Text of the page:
Recently, Freedom House, a U.S.-based non-governmental organization,
released its annual survey on freedom of the press. The current report
points to "particularly worrisome trends in the former Soviet Union,
Asia and sub-Saharan Africa."
The study reinforces the message
of a new documentary about suppression of the Russian media and the
slayings of hundreds of Russian journalists since the fall of the
Soviet Union. The film, 211: Anna, focuses on Russian journalist and
human rights activist Anna Politkovskaya, who was killed in 2006. She
had reported extensively on alleged Russian links to war crimes in
Chechnya and was openly critical of Russian President Vladimir Putin.
the middle of the Beslan school ruins, a former hostage of the school
massacre there, in the Beslan town of Chechnya, shows what's left of
the school. Five years ago, during a three-day siege, armed Chechens
held more than one thousand people, most of them children. The
terrorists demanded an end to the war in Checnhya. The Russian
government refused negotiations. Hundreds died in the siege and in the
Russian military's assault.
The attack features prominently in
Paolo Serbandini's documentary 211: Anna. Serbandini offers it as a
tragic example of an unyielding Russian government bent on continuing
Dmitry Muratov, editor in chief of the Russian
newspaper Novaya Gazeta, says that the Russian regime did not want
negotiations to take place.
"It's the norm in our country," he
says. "In my opinion, there's a general doctrine that does not consist
of liberating the hostages, but of the eliminations of the terrorists."
The film shows how the tragedy bolstered the resolve of
journalist Anna Politkovskaya to criticize the Russian government for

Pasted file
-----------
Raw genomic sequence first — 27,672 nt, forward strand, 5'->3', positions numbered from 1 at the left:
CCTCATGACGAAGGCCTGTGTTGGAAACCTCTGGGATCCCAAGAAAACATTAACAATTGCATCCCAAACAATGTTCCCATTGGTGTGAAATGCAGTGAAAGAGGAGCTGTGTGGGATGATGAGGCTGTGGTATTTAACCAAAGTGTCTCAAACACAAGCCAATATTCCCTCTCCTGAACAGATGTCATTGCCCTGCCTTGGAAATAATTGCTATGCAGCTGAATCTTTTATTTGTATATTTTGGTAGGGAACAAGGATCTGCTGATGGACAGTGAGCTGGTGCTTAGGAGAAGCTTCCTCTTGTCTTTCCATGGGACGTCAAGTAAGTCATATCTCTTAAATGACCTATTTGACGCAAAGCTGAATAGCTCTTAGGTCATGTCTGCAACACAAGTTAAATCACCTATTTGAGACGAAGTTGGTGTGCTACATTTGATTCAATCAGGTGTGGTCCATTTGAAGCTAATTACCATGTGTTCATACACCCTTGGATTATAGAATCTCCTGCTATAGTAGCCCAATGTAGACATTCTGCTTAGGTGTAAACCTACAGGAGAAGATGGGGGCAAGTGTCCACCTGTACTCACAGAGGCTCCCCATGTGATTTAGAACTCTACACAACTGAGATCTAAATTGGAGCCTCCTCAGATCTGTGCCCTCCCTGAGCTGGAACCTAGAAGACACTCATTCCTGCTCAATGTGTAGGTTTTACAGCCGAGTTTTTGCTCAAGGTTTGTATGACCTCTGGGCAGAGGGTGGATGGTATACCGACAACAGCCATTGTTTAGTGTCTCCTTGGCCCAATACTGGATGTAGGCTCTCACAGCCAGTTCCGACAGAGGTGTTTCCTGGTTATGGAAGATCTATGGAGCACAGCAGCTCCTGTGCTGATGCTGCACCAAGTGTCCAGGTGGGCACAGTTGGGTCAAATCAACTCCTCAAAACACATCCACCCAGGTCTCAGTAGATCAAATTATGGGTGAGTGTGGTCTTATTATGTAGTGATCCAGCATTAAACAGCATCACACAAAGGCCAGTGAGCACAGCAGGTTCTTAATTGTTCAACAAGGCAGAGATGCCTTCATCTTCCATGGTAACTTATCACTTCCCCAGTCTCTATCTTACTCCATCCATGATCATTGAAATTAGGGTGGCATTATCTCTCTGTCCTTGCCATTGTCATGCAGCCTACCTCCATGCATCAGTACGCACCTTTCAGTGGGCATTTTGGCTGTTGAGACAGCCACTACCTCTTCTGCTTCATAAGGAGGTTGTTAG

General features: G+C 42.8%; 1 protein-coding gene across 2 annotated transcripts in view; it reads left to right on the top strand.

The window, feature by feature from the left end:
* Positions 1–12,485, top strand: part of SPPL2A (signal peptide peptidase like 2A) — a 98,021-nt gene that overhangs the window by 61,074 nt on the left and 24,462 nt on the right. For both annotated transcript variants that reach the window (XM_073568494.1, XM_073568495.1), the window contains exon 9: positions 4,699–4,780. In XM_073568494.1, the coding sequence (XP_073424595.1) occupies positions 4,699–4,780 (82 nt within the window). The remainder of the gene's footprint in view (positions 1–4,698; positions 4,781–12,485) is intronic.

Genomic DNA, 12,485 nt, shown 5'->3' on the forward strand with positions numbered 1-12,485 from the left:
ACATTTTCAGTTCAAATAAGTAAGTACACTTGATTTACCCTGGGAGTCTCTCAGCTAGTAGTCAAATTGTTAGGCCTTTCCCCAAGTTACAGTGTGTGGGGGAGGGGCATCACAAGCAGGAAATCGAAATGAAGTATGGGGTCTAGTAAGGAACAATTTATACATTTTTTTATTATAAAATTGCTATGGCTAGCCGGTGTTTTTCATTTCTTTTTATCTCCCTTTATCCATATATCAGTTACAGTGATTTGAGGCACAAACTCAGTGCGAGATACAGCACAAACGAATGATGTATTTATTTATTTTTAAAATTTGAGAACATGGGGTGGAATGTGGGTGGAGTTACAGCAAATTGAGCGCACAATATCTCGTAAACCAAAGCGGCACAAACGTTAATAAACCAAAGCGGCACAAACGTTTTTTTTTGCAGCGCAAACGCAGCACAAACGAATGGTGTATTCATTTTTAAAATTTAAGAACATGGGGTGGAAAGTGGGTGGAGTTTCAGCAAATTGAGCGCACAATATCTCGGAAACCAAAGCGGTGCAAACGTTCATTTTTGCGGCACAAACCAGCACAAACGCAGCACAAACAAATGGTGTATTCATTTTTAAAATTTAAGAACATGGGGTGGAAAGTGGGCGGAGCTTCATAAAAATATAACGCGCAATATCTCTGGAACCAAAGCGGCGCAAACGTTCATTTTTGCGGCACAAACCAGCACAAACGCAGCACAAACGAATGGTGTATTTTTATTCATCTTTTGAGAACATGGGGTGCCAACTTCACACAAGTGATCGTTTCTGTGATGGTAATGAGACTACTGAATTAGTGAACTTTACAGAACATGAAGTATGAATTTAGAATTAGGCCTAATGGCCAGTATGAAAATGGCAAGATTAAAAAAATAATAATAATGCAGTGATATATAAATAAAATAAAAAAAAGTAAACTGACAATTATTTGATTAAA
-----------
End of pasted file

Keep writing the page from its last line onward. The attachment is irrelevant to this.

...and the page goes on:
the ongoing war in Chechnya and for human rights abuses there.
to the documentary, she had been doing that since the late '90s. In
archival footage, she says there was an attempt on her life in 2004.
She relates how during a flight en route to Chechnya she was served
Two years after this interview, in October 2006,
Politkovskaya was fatally shot. The perpetrators are still at large.
Ella Asoyan, Freedom House program manager on the Caucasus, says Russia
today is one of the most dangerous places for journalists and human
"Just this year, we saw two absolutely
brazen murders in broad daylight in Moscow - of Stanislav Markelov and
of Anastasia Baburova," she says. "Both worked on issues of human
rights. So, you see, with the rise of impunity towards reporters and
journalists in Russia, there is no indication that this trend may be
The documentary shows that Russians have become
apathetic and cynical about the oppression. Just two years after
Politkovskaya's death, many do not appear concerned.
the people in the street who was asked to comment about Politkovskaya's
death, shrugs his shoulders. He tells the interviewer, "You see, we're
probably less interested in this story here than you are."
The interviewer counters, "But she was the 211th journalist to be killed after the fall of the USSR."
the man on the street replies, "And there was probably the 212th, then
the 213th [journalist killed]. What difference does it make?"
Anna paints a bleak picture of a country it says is steeped in blood,
marred by corruption and stifled by the absence of civil liberties.
And although the viewer gets no relief, one is reminded that there are
still people willing to risk their lives for the truth.